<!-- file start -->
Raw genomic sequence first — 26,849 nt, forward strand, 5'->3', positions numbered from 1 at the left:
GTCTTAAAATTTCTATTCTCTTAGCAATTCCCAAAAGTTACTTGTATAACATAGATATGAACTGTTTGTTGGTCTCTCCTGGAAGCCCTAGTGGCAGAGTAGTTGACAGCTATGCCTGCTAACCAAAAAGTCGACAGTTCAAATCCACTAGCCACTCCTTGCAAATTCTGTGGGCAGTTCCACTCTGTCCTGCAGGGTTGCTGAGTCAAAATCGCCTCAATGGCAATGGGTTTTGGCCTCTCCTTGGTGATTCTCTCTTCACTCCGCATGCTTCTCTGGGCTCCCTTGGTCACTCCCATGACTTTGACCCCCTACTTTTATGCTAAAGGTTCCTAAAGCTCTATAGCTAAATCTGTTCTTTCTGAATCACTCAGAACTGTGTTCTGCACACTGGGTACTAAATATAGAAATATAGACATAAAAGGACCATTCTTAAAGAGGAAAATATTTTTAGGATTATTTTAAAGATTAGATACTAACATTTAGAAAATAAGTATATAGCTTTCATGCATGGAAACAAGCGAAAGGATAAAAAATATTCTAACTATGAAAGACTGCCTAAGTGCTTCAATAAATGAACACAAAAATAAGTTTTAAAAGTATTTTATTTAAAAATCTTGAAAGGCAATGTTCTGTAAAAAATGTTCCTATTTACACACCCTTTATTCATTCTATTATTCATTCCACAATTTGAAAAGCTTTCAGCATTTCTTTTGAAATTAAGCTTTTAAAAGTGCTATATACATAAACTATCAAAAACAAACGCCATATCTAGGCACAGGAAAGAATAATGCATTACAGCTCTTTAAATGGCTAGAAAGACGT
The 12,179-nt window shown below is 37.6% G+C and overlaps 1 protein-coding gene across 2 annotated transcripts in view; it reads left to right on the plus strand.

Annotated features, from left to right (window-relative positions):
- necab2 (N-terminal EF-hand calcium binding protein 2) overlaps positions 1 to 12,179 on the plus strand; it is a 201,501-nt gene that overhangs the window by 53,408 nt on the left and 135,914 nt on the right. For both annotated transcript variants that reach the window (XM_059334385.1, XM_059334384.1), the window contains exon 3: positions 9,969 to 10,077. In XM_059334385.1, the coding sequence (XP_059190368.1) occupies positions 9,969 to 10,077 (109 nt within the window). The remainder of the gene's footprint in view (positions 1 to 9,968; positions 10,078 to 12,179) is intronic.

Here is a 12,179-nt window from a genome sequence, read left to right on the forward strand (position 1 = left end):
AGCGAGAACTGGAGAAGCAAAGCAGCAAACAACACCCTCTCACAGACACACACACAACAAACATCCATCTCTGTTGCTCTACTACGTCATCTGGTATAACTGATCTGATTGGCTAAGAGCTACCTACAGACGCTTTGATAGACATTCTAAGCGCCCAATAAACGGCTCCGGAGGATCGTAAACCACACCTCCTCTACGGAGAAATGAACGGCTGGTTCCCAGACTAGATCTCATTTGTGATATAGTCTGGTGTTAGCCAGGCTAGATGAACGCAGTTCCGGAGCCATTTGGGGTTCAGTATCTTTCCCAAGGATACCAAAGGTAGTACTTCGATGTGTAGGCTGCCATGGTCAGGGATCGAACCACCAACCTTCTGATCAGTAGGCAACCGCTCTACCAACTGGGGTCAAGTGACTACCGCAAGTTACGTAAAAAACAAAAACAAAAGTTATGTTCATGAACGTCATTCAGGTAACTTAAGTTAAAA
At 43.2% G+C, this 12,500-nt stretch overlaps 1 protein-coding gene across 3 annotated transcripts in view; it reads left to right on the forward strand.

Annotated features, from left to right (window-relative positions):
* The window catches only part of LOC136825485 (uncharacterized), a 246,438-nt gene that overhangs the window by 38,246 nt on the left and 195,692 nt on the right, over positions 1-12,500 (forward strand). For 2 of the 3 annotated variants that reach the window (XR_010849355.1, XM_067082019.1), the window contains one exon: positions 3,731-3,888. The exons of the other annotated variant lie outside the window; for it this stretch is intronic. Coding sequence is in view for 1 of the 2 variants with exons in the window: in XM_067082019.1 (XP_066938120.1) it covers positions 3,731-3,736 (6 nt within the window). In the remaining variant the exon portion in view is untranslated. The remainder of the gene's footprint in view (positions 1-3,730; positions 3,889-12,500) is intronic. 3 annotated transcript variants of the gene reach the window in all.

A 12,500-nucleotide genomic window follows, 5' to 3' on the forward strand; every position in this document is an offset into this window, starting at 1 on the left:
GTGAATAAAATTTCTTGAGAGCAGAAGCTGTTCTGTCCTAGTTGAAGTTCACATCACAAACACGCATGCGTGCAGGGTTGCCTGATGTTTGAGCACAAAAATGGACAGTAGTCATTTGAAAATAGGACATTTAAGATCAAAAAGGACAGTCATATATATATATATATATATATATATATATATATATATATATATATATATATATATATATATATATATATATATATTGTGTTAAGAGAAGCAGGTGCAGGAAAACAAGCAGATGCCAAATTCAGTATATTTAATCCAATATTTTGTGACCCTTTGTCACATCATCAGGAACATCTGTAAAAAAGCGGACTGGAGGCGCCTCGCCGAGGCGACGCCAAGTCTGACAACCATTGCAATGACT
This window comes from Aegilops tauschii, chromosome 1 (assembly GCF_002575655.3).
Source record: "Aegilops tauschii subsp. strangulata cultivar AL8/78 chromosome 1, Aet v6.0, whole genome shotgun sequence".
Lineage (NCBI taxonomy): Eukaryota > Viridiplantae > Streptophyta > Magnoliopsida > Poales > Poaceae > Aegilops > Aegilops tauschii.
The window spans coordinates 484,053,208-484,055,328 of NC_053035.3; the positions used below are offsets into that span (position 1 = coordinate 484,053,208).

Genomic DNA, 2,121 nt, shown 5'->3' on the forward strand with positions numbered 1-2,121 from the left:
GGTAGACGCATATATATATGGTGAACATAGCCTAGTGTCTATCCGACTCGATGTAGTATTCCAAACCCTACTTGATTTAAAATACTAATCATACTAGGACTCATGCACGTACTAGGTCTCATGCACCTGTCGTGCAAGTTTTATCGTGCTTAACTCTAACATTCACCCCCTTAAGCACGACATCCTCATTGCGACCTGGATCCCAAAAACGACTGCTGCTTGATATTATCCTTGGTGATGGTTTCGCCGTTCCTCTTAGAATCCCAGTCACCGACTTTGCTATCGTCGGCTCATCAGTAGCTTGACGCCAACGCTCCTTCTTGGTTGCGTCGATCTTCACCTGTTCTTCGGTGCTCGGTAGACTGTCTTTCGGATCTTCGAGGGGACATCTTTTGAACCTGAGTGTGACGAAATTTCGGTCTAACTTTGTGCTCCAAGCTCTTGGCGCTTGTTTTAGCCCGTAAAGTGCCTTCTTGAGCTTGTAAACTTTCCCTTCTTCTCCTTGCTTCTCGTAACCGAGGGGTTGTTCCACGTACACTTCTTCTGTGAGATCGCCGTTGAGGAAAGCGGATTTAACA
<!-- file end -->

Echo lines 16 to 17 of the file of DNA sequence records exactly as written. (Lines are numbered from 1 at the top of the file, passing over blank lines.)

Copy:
The window spans coordinates 484,053,208-484,055,328 of NC_053035.3; the positions used below are offsets into that span (position 1 = coordinate 484,053,208).

Genomic DNA, 2,121 nt, shown 5'->3' on the forward strand with positions numbered 1-2,121 from the left: